# [FOM] Can someone give me an example of...

Rob Arthan rda at lemma-one.com
Sun Feb 19 11:24:32 EST 2006

```On Saturday 18 Feb 2006 11:38 pm, Andrej Bauer wrote:
> Let me see if this time around I can get things right. There are two
>
> 1)...
> 2) A computable bounded rational sequence such that every computable
>    subsequence fails to be _classically_ Cauchy.
>...

More precisely, writing N for the set of natural numbers and Q for the set of
rationals, I think he was looking for a total recursive function f : N -> Q
with range contained in some interval [A, B] such that for any recursively
enumerable (r.e.) infinite subset X = {x_1, x_2, ...} of N, the sequence of
values f(x_1), f(x_2), ... is not a Cauchy sequence.

Here follows a sketch of how to construct such an f, which I think works. The
basic idea is to assign to each Turing machine T representing some r.e. set X
a digit position K in a suitable positional number system and to cook up a
sequence of numbers f such that the values of the K-th digits in the numbers
f(x) for x in X prevent the restriction of f to X from satisfying the Cauchy
condition.

Note that the Cauchy condition for the sequence f(x_1), f(x_2) ... above only
depends on the set X and not on the order of the x_m: if W is a countably
infinite set of real numbers, then a sequence S whose range is W is not
Cauchy iff. there is an E > 0, such that any cofinite subset of W contains
real numbers x and y such that |x - y| >= E.

For this problem, it is pleasant to work with Knuth's balanced ternary number
representation (BT) : i.e., base 3 numbers with  digits drawn from the set
{-1, 0, +1}. (Any positional notation with base > 2 would also do, but BT is
nicely symmetrical). The construction will only need numbers with no integer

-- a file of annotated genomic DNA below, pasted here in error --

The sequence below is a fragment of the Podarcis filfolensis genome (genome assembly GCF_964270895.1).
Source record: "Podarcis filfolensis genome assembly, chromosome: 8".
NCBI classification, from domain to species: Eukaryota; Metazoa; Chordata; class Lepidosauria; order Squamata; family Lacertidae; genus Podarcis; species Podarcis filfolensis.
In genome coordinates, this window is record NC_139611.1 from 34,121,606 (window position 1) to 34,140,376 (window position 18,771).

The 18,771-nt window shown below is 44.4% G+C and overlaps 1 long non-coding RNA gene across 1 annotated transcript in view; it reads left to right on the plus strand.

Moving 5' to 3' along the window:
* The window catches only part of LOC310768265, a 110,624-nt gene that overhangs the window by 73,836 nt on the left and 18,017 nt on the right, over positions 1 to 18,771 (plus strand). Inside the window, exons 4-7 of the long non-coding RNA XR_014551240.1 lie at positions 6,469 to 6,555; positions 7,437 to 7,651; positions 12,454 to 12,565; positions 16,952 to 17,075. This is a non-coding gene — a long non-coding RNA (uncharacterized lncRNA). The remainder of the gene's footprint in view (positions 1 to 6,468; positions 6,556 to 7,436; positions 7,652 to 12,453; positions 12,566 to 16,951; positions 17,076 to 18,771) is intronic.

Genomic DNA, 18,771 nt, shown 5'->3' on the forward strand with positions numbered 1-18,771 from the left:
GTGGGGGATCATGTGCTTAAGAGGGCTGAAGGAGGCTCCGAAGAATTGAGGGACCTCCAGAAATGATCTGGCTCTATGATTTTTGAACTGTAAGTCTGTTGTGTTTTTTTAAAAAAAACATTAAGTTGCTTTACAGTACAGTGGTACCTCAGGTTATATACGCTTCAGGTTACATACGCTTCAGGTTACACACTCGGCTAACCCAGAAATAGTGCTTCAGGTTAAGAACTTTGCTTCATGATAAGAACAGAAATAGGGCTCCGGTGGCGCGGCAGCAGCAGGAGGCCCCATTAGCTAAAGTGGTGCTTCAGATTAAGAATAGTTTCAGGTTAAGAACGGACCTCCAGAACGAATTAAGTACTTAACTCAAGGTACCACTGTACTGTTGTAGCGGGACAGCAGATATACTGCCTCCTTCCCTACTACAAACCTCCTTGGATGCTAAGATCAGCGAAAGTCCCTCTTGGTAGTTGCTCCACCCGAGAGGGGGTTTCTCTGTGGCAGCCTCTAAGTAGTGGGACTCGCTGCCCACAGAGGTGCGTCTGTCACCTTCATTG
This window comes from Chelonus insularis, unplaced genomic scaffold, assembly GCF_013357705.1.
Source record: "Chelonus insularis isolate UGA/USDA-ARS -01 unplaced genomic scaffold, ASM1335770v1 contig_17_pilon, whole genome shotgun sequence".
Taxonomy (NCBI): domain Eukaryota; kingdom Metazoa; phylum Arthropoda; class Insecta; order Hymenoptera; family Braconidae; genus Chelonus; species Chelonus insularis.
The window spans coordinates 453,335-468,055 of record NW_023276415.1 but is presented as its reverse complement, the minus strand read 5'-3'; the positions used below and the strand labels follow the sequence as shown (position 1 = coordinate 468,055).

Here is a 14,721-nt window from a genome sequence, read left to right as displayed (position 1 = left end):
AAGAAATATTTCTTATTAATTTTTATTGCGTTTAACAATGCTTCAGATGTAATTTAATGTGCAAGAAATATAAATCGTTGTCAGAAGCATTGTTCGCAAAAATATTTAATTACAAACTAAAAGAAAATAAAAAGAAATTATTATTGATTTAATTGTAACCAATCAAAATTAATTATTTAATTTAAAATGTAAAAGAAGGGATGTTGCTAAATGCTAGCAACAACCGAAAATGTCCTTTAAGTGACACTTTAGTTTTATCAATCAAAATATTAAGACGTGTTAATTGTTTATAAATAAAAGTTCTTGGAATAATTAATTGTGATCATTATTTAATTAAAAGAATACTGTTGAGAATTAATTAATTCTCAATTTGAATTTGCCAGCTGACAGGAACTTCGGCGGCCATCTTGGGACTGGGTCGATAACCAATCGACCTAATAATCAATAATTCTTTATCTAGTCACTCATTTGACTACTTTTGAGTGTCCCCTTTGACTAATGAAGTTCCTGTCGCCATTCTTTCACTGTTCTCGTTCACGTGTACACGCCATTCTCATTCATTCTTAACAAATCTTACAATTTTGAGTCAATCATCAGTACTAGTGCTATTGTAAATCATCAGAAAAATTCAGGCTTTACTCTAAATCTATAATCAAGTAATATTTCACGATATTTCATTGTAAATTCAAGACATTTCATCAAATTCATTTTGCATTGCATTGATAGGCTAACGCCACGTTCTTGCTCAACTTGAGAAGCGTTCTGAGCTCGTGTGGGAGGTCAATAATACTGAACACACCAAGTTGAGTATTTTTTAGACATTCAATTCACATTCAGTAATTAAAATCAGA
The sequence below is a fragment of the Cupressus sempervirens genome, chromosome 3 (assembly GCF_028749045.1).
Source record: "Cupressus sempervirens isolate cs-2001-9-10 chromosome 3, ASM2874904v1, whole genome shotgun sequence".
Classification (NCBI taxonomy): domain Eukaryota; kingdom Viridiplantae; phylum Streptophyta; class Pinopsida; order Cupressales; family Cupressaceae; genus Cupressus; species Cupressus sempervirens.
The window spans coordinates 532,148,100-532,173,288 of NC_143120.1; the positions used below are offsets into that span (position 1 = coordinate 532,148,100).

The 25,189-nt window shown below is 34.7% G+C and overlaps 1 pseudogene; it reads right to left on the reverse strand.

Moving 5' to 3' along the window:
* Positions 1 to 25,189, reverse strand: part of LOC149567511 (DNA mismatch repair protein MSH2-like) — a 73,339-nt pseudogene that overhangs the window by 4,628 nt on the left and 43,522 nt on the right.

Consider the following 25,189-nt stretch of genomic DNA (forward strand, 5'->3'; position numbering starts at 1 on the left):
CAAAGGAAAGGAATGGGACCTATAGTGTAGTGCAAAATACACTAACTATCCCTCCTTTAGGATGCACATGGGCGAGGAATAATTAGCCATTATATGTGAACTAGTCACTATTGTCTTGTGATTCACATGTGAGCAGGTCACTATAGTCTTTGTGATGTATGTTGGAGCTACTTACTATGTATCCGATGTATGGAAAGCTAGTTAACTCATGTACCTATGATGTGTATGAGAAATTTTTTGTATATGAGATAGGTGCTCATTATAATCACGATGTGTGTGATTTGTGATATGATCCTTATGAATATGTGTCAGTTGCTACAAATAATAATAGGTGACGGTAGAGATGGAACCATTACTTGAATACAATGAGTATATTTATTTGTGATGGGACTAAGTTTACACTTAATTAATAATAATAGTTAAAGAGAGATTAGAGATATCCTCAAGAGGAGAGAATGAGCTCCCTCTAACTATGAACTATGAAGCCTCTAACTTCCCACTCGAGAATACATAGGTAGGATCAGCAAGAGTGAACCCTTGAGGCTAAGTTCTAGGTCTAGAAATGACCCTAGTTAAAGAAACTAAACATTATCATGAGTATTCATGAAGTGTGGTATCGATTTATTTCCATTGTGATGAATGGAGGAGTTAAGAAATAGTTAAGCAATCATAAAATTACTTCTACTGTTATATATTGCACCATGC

part in their BT representation: such numbers lie between A = -1/2 =
[0].[-1][-1][-1]... and B = 1/2 = [0].[1][1][1]... . The expression "K-th BT
digit" used below means the K-th digit after the point counting from 1.

The only property of the BT representation needed is this: if X and Y are real
numbers such that the K-th BT digits of X and Y have opposite signs, then |X
- Y| >= (1/2) 3^(-(K-1)). E.g., with K = 1, the smallest difference is with X
1/3 = [0].[1][0][0][0]... and Y = -1/6 = [0].[-1][1][1][1]... .

Let Y = {y_1, y_2, ...} be any subset of N with the y_m given in strictly
increasing order. Let D(Y) denote the sequence of BT digits such that D(Y)(n)
= 0 if n is not in Y and D(Y)(y_m) = (-1)^m. I.e., the sequence D(Y) has
zeroes off Y and alternates between 1 and -1 on Y. Let S be any sequence of
real numbers such that for some K and every m, the K-th BT digit of S(m) is
D(Y)(m).  I claim that if Y is infinite and if X is any set of indices
containing Y, then the subsequence of S determined by X is not Cauchy. To see
this observe that any cofinite subset of X contains indices y_(m+1) and y_m
in Y, and then, by the remark of the previous paragraph, |S(y_(m+1)) -
S(y_m)| >= 1/2 3^(-(K+1)), since the condition on S ensures that the K-th BT
digits of S(y_(m+1)) and S(y_m) have opposite signs.

If Y_1, Y_2, is any infinite sequence of subsets of N, associate the set Y_K
with the digit position K, and so construct the sequence S of rational
numbers such that the BT representation of S(n) is 0.[D(Y_1)(n)][D(Y_1)(n)]
... [D(Y_n)(n)]. By the above remarks, for each K, if X is any set of indices
containing an infinite Y_K, the subsequence of S determined by X is not
Cauchy.

It remains to enumerate a sequence Y_K of subsets of N, such that if X is any
infinite r.e. set, then for some K, Y_K is an infinite subset of X. For this
to yield the desired recursive f : N -> Q, we need to present the Y_K
effectively, e.g., as a (total) recursive function g: N >< N -> {0, 1} such
that n is in Y_K iff. g(n, K) = 1. This reduces to a scheduling problem: an
arbitrary r.e. set X is recogised by some Turing machine, T, say; if one
conducts a fair parallel simulation of T(1), T(2), T(3), ..., discarding
members of X that are less than ones already encountered, then, if X is
infinite, one will eventually enumerate an infinite subset Y of X in
increasing order. A fair parallel simulation of these simulations for all
possible Turing machines, T_m, gives an implementation of g and hence of f.
(Note the Y_K will come out in an order which will be a by-product of the
order of the T_m and of the scheduling algorithm, but the order of the Y_K
does not matter).